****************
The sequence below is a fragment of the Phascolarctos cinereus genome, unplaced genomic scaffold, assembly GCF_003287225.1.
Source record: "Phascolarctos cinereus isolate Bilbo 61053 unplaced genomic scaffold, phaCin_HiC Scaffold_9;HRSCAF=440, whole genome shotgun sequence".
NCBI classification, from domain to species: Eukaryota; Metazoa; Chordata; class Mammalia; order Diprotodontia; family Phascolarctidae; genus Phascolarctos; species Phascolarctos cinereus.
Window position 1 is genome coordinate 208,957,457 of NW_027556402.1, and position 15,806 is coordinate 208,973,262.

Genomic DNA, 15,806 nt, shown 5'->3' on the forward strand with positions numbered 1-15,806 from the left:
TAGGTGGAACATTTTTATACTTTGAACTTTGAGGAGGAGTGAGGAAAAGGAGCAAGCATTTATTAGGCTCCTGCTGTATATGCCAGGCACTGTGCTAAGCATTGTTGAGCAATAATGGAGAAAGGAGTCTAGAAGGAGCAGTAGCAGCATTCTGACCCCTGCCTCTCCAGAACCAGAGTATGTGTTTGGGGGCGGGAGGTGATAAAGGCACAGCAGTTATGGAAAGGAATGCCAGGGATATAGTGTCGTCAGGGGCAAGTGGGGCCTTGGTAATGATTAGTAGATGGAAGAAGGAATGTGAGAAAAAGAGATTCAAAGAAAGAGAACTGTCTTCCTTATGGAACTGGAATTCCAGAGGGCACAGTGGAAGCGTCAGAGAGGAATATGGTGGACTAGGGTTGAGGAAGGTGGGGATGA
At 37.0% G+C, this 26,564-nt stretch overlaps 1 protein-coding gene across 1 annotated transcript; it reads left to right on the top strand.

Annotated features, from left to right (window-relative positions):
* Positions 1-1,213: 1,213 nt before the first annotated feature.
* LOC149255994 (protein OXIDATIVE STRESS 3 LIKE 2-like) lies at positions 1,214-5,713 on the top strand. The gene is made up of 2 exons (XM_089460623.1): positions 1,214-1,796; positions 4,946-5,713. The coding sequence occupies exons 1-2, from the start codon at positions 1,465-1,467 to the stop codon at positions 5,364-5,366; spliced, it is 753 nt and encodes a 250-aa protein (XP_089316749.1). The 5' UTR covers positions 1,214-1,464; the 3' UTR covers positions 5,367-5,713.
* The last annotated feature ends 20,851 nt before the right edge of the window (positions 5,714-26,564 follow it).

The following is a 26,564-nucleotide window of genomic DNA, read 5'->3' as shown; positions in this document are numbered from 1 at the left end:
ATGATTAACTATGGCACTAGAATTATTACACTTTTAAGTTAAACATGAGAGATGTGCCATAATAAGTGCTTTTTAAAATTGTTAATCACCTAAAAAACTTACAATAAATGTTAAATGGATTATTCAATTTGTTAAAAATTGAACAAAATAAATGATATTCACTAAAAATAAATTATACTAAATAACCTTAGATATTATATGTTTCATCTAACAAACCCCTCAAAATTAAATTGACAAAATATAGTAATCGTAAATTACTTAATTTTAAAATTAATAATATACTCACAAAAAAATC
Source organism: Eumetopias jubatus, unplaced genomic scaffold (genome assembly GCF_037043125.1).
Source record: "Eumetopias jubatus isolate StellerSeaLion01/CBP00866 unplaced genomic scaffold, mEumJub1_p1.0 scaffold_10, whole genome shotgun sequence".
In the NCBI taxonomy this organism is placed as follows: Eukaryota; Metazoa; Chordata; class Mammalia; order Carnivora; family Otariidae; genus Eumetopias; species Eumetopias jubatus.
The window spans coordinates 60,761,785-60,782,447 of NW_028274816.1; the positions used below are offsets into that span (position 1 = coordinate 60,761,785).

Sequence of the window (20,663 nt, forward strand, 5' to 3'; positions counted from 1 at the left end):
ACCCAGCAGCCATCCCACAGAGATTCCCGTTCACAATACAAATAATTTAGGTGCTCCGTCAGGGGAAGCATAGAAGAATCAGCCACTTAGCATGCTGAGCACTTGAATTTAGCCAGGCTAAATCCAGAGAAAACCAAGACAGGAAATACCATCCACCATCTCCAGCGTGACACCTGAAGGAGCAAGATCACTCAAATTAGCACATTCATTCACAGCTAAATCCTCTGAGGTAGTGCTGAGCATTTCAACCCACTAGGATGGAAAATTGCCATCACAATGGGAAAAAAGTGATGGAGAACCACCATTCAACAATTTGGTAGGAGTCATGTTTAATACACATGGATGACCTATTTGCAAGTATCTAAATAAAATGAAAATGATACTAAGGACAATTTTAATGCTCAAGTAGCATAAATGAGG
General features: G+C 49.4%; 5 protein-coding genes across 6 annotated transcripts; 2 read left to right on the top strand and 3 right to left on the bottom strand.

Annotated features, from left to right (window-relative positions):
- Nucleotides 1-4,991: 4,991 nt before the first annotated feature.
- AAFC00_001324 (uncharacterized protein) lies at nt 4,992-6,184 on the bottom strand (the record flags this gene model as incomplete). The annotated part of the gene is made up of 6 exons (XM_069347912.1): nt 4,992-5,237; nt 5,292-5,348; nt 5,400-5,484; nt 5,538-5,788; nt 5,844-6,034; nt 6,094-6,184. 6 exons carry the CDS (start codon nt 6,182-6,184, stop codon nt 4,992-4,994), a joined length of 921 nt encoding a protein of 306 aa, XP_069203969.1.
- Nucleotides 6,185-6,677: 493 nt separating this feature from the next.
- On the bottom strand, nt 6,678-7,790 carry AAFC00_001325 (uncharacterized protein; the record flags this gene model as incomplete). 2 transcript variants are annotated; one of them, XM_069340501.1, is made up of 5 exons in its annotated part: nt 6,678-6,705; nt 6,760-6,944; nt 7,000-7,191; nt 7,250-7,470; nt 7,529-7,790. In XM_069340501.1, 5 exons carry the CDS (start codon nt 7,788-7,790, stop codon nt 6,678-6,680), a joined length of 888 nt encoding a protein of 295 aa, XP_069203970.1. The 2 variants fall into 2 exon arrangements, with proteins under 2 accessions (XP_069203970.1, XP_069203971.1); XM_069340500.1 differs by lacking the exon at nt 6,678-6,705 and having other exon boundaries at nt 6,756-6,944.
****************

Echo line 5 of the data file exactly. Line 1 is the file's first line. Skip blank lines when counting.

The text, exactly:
Genomic DNA, 15,806 nt, shown 5'->3' on the forward strand with positions numbered 1-15,806 from the left: